This could be a deal-breaker for you depending on your usage. All those fat channel configurations can be saved, even fader position. However, the gain (trim) for the channel cannot be saved. They do give you a printable template in the manual for taking note of the trim position but it’s definitely not ideal for quick scene changes. There are a few ways you can look at this;
- You don’t have a need for scene changes dependent on differing gain structures so it’s no big deal.
- You don’t have a need for quick scene changes so spending the time setting gain structure is not a problem.
- You need quick scene changes and the fact that gain can’t be saved means this mixer is not for you.
In the case of needing quick scene changes, you could find “average” gain settings that could be used across different needs – not optimal but would work.
The effects on this board are controlled by two effects processors. This means that while the fat channel gives you all sorts of control, the effects used on each channel are limited to the two you have picked (Hall reverb & Delay for example). You can give more or less of the effect but you can’t have Hall-reverb with Delay on one channel and Room-reverb and Delay on another channel. Considering most analog mixers don’t even have built-in effects, I’ll take what I can get. I also don’t know how many church sound tech’s would be comfortable with such a wide range of control if they did have it.
No 32 or 48-channel versions available.
They do allow you the ability of linking mixers of the same model (16.4.2 & a 16.4.2 for example). However, you can lose the computer recording functionality. Pair 2 16’s and everything is fine. Pair 2 24’s and you lose the functionality.
No motorized faders for remote usage / recall.
I’ve debated about listing this but I decided to list it because given the number of motorized faders on digital mixers, it is an issue that needs discussed. Motorized faders enable you to control the mixer remotely.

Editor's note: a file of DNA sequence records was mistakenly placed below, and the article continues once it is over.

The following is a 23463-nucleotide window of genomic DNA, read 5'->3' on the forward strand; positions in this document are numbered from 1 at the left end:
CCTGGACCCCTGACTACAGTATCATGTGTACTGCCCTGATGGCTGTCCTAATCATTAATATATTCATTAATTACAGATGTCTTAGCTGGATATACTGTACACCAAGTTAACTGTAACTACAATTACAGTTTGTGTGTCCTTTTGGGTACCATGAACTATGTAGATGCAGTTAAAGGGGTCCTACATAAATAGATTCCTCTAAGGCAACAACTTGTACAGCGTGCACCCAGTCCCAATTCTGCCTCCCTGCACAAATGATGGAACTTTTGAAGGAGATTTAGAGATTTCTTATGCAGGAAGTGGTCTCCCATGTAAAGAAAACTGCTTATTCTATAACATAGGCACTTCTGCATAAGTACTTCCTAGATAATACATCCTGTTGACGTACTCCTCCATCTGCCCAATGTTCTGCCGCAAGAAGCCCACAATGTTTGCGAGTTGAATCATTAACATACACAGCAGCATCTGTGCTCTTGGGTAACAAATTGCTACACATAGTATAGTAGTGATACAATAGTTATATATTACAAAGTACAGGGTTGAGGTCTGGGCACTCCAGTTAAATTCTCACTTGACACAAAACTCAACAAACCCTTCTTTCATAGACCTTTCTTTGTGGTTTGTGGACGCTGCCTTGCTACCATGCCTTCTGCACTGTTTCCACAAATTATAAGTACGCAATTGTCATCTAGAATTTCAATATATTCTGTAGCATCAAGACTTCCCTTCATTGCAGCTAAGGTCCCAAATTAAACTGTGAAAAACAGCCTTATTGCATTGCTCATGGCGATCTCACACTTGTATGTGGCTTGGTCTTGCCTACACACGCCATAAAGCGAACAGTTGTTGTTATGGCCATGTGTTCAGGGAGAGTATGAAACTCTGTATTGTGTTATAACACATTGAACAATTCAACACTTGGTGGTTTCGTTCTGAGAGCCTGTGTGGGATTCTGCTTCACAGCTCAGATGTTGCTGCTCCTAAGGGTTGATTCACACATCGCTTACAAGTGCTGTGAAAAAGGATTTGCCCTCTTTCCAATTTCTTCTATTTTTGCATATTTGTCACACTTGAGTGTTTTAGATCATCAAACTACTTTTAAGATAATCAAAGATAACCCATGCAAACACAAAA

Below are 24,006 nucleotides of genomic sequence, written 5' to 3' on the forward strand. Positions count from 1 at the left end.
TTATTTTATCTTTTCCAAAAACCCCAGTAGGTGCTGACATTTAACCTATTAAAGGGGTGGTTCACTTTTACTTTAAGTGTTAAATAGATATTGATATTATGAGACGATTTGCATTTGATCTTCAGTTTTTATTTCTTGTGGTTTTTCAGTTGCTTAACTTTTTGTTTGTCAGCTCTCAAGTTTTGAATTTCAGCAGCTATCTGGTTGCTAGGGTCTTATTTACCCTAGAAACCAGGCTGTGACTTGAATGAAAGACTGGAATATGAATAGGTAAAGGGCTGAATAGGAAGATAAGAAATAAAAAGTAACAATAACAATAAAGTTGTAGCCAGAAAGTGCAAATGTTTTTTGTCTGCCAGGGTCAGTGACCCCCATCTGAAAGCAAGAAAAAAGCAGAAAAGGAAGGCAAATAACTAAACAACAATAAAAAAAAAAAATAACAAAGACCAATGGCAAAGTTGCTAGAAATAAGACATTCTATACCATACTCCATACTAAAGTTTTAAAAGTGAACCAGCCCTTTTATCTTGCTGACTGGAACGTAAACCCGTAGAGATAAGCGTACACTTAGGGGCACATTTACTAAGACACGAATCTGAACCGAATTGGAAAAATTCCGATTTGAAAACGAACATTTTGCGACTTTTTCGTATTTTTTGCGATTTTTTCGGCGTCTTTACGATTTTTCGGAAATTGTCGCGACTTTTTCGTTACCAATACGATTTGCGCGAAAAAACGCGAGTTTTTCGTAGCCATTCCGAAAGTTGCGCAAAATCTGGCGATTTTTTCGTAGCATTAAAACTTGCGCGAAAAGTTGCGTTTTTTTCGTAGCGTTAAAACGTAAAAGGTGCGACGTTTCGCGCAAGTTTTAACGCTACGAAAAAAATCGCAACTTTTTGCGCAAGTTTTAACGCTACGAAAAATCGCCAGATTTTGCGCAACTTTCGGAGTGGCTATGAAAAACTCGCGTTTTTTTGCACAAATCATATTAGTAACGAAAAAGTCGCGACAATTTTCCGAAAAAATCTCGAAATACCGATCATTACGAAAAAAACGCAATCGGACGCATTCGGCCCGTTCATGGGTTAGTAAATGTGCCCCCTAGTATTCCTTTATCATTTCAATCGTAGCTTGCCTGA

The StudioLive even has the remote control access. But they don’t do it with motorized faders. Instead the fat channel area becomes an area for “fader locators.” They use the LED displays to indicate where the fader should be and it’s up to you to move the fader to that position. Based on Rick Naqvi, a PreSonus rep, it was a price-point consideration. The motorized faders would have added $1500 to the price.
Having seen it used remotely, the fader locator option works quite well. It’s not a deal-breaker by any means. However, know that motorized faders aren’t available.
What you need to know before buying a StudioLive
Which StudioLive is right for you (24.4.2, 16.4.2, 16.0.2)?
The 24.4.2 and the 16.4.2 are the same, except for the added number of channels and an added LED control on your EQ for the noise gating with the 24.
The 16.4.2 and the 16.0.2 are noticeably different. The 16.4.2 has more mic preamps, more FireWire streams, more graphic EQs, longer-throw faders, and more bands of parametric EQ than the 16.0.2. The 16.0.2 does not have digital outs and analog direct outs nor the ability to daisy-chain mixers. The StudioLive 16.0.2 is smaller and lighter than the 16.4.2 and is the only mixer to offer MIDI control over main output level, effects levels, routing, and scene change. Get the 16.4.2 or 24.4.2 if this is your first digital mixer. The 16.0.2 has its place but being the primary mixer for a church is not it.
Are you working with a portable church, setting up in a school or other building every weekend? If so, don’t buy the cheap canvas case for the mixer. Instead, spend the money on a pro-quality hard case. These are the cases with the reinforced metal corners and locking mechanisms. Digital mixers are full of sensitive circuit boards and a canvas case doesn’t offer you any protection from bumps or drop.
The PreSonus StudioLive gives you so much control at such a great price, with such a low learning curve…however, it does have a few short-comings that you need to take into consideration.
Is it a perfect mixer? I wanted so much to say yes; but it’s not. At the price, you get a lot of great functionality. But at the same time, at that price, you do see limitations. There is a reason that mixers can run $10k and beyond. However, for around $3k for the 24.4.2 you can do a whole lot and do it well.
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Thought? Questions? Comments?